Invert the organizational pyramid to be more resilient

Beyond all the tools and methodologies in place, the success of a company is always linked to the corporate philosophy and culture. With the right mindset and organizational structure to support it, the organization can be successful on a daily basis. It will also be more efficient in case of major problems. It is resilience, the ability to overcome obstacles.

In this article, I will review the different types of organization. Then I will focus more specifically on the participatory model, and the concept of the “inverted pyramid”.

The different types of organization

To differentiate the organizations, we can look at two axes: the level of autonomy and personal involvement.

  • The level of autonomy refers to the teams’ degree of freedom. To what extent can they choose how, with whom and when they work?
  • Personal involvement is linked to a sense of belonging, pride in being part of the organization and conformity with the values and rules in effect.

Models with low employee autonomy

Taylorism: This model was created by Taylor around 1880. It is “the scientific organization of work”. The model isolates those who think the work (the Methods service) from those who do the work (the operators). The hierarchy is requiredto transmit the instructions and the orders to the operational teams. Without guidelines, the executors remain without initiative. Operators come to work, perform the tasks, and are often not involved in their organization, it is a job like any other.

Autocracy: This model is the result of an individual behavior (leader who wants to control everything) or an institutionalization of the system. Executors may suggest, but hierarchy approval is required for all topics.

Bureaucracy: The latter model depersonalizes power by transferring it into procedures. The organization is effective as long as a procedure provides the answer to the problem. Its weak point lies in its heaviness and lack of responsiveness.
This model is present in many companies. It is particularly relevant in high-risk sectors such as the operation of a nuclear reactor, aeronautics or the pharmaceutical industry. The teams are strongly involved in their organization and support the model in place.

Models with high employee autonomy

Participatory: This is the model that I detail in this article. Teams are engaged, they embrace the mission, the vision and the way things work, but they are also very free to act.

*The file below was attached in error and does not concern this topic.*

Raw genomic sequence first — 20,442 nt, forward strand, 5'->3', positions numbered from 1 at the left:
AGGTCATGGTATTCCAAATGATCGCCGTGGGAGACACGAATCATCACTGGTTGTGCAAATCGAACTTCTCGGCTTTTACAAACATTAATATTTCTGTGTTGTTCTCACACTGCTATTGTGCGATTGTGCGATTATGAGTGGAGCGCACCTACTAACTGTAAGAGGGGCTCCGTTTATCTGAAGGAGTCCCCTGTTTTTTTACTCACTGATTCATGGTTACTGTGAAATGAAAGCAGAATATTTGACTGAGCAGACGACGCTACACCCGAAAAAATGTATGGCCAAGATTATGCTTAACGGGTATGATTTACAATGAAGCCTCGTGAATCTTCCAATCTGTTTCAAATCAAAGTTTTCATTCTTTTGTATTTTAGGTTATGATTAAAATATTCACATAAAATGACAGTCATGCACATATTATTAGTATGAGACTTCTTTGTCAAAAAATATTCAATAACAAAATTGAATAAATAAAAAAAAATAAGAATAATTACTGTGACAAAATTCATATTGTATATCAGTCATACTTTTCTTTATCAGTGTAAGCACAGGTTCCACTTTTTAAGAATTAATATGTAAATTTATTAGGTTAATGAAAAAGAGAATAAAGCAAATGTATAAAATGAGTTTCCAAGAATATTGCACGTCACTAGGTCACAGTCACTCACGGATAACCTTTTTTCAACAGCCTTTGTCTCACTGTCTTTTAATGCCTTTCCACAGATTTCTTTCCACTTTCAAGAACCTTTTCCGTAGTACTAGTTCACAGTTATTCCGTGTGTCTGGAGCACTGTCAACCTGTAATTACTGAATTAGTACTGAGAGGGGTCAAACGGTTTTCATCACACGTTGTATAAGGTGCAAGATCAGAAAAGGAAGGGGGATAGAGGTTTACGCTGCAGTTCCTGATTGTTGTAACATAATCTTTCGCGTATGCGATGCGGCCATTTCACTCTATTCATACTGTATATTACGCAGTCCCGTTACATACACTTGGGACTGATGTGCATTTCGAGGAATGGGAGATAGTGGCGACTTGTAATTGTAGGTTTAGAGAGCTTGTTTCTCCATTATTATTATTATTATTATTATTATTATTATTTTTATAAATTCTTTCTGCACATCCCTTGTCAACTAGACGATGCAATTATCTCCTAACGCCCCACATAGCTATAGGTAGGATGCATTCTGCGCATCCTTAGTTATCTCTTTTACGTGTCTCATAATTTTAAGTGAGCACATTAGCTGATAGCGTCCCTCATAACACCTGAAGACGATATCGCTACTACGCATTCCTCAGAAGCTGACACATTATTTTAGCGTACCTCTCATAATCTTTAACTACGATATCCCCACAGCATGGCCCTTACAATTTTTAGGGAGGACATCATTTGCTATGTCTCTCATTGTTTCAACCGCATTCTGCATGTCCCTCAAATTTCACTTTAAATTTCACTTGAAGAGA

Anarchy: This is the main risk when an organizational shift does not take into account the involvement of the teams. Everyone is free to work as they wish, but there is no common vision or values. These companies are disappearing because they are underperforming.

The pyramid concept

The use of the geometric shape of the triangle is used to describe many models: needs mapping according to Maslow, food categories to consume, risks and gravity according to Heinrich, … Usually, the triangle highlights a voluminous base supporting a narrow top.

In Maslow’s hierarchy, we find the basic physiological needs at the bottom and personal fulfillment at the top. The base of the food pyramid contains water, its top, sweet products. In Heinrich’s model we find a large number of incidents or risks at the base for a fatal accident or a disaster at the top.

The classic pyramid organization

In a classic pyramid organizational model, the base is associated with the large number of employees and the lowest number of leaders. The power is located at the top of the pyramid. It is also at the top of the pyramid, with the leaders that lies the authority.

This model is described as directive. The summit knows what needs to be done to move the company forward. At the extreme, a few years ago, the base was considered “hands”. Employees were almost asked to drop their brains at the entrance to the company and pick it up at night.

With this way of managing, replacing hands with robots or hands in a country where labor is cheaper is a choice that can be understood.

A pyramid resting on the tip

In a participatory organizational model, the mentality is very different. The people who produce, realize and who know are the employees. The management is there to give direction and provide guidelines. They are there to support the employees in their daily work.

Knowing the direction to take and their work, employees will be able to propose solutions, improvements to make their job sustainable, as well as the organization.

Two triangles in opposition. At the base of the first the operations, then the management and the narrow top represents the leadership team. The second triangle is pointing down.

The image of the inverted pyramid highlights employee knowledge. The inverted model seems wobbly, and it is indeed the case: it is more difficult to manage than a directive model. If management does not give clear instructions and does not involve its employees, we are heading straight for anarchy!

To successfully shift to a participatory approach, it is imperative to clearly understand the new responsibilities of everyone. Power is given to employees, leaders will support them in their achievements.

The tasks of supervisors and managers also change. In the directive model, they were forwarding instructions and solving problems in “urgency” mode.

In the participatory model they become mentors. They support their team’s empowerment, guide them to give them a chance to solve their problems themselves Managers focus on strategic direction and skills development.

It’s very different for everyone. Such a change of organization is not done by snapping one’s fingers. It’s a culture shift that takes time and support at every level of the organization.